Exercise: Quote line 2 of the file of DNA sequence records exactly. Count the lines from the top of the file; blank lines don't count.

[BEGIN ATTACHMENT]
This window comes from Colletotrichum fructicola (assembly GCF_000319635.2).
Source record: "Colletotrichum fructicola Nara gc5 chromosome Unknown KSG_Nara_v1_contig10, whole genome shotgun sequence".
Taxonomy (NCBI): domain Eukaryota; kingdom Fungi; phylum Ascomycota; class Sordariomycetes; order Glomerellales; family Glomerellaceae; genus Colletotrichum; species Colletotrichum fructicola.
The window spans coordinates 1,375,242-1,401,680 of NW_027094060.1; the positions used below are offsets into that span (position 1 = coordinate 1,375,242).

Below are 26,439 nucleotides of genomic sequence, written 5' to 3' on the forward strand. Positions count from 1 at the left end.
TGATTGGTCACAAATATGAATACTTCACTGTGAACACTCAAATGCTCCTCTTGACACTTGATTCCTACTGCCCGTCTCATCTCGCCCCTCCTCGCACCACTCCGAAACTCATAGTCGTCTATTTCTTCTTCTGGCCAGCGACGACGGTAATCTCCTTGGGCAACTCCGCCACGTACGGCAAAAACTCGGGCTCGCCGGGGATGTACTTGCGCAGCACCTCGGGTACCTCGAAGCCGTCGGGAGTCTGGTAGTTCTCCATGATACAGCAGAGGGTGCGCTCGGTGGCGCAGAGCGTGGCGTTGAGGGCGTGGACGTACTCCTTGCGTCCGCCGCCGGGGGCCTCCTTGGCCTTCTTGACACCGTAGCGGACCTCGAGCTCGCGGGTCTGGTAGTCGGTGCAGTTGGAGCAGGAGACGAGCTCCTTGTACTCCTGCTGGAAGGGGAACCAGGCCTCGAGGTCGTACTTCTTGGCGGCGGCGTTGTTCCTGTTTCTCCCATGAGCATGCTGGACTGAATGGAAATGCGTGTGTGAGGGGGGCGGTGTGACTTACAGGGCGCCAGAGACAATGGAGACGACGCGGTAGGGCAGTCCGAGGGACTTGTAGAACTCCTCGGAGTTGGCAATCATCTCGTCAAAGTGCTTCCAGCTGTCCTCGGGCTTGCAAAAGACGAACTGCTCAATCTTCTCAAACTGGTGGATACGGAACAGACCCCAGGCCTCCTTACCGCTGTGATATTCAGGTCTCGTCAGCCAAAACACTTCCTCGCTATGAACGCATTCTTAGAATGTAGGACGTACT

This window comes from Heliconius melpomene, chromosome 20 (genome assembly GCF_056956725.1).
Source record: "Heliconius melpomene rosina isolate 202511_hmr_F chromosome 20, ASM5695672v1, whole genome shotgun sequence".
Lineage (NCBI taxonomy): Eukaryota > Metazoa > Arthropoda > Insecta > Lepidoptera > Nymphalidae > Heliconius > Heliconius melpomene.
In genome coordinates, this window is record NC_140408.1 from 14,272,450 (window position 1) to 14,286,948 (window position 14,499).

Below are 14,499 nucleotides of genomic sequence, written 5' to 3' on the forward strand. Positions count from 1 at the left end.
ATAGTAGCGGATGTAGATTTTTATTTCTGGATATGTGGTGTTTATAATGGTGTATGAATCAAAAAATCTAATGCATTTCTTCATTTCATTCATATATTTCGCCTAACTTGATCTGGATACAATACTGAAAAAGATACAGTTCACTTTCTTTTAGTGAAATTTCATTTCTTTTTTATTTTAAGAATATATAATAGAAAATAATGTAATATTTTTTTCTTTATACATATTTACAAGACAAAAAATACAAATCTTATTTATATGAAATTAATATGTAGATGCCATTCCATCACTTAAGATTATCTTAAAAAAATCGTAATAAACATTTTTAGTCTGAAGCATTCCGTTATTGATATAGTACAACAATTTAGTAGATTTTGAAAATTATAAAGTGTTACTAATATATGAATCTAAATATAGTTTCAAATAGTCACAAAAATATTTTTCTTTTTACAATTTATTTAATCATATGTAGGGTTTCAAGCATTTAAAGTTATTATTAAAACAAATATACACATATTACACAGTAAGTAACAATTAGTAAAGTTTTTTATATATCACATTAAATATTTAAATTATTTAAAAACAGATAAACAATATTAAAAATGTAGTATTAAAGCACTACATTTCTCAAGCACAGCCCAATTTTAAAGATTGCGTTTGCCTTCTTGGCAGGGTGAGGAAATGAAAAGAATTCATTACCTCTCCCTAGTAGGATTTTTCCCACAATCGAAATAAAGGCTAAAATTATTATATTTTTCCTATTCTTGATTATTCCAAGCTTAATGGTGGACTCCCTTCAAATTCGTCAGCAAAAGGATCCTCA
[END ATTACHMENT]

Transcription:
Source record: "Colletotrichum fructicola Nara gc5 chromosome Unknown KSG_Nara_v1_contig10, whole genome shotgun sequence".